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What does Diversity, Equity & Inclusion (DEI) look like in 2024? INvolve’s Managing Director provides an insight on the most pressing topics and emerging fields in the sector.

2023 has been a fraught year. From a business perspective, we’ve seen questions around big tech and data privacy come to the fore, increasing discussions and practical applications of AI within our workplace infrastructures and the navigation of wellbeing as ramifications of the pandemic still unfold in the midst of high inflation rates and ongoing global events.

As we move into 2024, the focus will remain on key issues such as the importance of ESG reporting, the return to the office and flexibility, the part that DEI plays in the future of AI, as well as the politization of DEI and organizational self-reflection on whether it remains a necessity or a nice-to-have. As these issues only become more pronounced it is critical to center DEI as a crucial component in business. Or at least, for businesses that are invested in their own future by focusing on their people and creating a culture that is conducive to everyone’s success. Ultimately, the adage that ‘a business is only as good as its people’ stands correct, and organizations should keep this in mind while navigating some of the upcoming trends affecting DEI.

The importance of ESG reporting

The importance of ESG will not be subsiding in 2024, in fact the need to create a cohesive and robust reporting strategy will only increase as a result of the expansion of reporting mandates in different parts of the world. Despite the urgency however, according to research almost eight in ten businesses have not started preparing for ESG’s new reporting requirements that will be implemented in phases from January 2024 across the EU.

With ramifications for companies who fail to or don’t adequately report on ESG and address broader DEI strategies on the horizon, it will become a necessity for businesses to build a strong ESG reporting infrastructure. This also requires businesses to think about ESG beyond environmental sustainability, which while crucial, does not adequately address DEI (nor is it built to).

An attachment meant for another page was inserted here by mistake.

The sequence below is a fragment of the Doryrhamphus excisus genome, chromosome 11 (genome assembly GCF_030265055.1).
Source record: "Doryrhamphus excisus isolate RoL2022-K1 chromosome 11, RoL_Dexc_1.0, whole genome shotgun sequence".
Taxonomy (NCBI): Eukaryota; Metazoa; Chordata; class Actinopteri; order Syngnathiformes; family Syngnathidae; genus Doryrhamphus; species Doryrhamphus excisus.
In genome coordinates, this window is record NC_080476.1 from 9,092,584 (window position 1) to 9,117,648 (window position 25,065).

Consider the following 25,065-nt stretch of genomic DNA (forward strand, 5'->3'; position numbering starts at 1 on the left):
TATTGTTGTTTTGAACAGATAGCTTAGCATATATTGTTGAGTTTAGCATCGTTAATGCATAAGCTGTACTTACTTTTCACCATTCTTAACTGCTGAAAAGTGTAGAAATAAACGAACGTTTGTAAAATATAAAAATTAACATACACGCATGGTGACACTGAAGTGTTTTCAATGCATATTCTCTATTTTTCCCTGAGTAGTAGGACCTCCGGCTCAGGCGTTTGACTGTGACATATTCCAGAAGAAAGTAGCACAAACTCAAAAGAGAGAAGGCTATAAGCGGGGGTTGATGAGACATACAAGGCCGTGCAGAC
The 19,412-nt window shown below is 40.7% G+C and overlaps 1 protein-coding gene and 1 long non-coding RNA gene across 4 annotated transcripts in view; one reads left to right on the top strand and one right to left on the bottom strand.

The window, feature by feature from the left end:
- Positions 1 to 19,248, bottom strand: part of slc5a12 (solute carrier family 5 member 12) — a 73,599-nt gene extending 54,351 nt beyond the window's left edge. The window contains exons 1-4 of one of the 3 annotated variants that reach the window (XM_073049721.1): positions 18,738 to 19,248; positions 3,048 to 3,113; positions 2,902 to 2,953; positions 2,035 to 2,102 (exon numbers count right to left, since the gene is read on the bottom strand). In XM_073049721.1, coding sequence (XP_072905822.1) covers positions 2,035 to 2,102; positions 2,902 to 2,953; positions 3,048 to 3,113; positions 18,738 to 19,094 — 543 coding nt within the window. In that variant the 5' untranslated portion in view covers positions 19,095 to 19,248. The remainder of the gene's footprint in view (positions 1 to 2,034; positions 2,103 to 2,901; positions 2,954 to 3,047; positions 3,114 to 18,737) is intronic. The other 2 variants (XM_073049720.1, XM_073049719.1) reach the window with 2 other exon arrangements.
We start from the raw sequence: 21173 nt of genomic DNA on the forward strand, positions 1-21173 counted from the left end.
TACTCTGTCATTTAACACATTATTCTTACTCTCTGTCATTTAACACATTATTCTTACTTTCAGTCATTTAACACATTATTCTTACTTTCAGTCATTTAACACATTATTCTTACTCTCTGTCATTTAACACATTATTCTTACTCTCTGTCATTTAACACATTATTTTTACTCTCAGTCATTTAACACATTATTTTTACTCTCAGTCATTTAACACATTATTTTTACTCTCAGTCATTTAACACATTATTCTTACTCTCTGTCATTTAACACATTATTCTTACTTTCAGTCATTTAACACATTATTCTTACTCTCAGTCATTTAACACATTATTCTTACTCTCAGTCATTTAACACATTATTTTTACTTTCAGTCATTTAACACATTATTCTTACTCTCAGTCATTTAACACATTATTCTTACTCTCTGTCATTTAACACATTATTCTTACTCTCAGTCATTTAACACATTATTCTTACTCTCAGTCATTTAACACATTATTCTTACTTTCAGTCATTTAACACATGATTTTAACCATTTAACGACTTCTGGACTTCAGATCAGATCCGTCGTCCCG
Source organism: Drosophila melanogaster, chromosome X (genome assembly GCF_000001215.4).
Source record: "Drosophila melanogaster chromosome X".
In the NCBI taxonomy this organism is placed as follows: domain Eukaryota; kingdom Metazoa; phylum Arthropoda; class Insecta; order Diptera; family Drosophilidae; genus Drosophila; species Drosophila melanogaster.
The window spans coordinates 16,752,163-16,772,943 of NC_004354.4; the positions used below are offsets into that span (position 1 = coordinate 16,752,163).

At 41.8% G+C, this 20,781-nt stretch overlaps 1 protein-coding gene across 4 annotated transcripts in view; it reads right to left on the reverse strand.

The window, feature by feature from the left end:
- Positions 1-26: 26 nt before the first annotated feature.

Simply put, those companies that put DEI on the backburner or are still sceptical of its use case risk seeing poor ESG reports that’ll domino into wider business consequences which could impact investment and stakeholder engagement.

DEI has a lot to learn from ESG from a reporting perspective too and you can read our article on this topic here.

Engagement & the return to the office

With reporting frameworks being put in place by an increasing number of companies, employee engagement metrics will become central, and engagement will be a key area of focus for HR professionals.

When looking at the trends in the top rewards components reported by employees, workplace flexibility is valued higher than competitive remuneration and bonuses, or paid time off. Yet this flexibility is not top-of-mind for most business professionals, who see a return to the office as an essential component to drive innovation and foster productivity. Yet flexibility can be offered in many ways, through providing hybrid working options, to specific arrangements for deskless employees. A personalised approach to reviewing flexible working is necessary to make sure that employers are aware of their employees’ specific needs (caring responsibilities, disability and neurodiversity, etc.).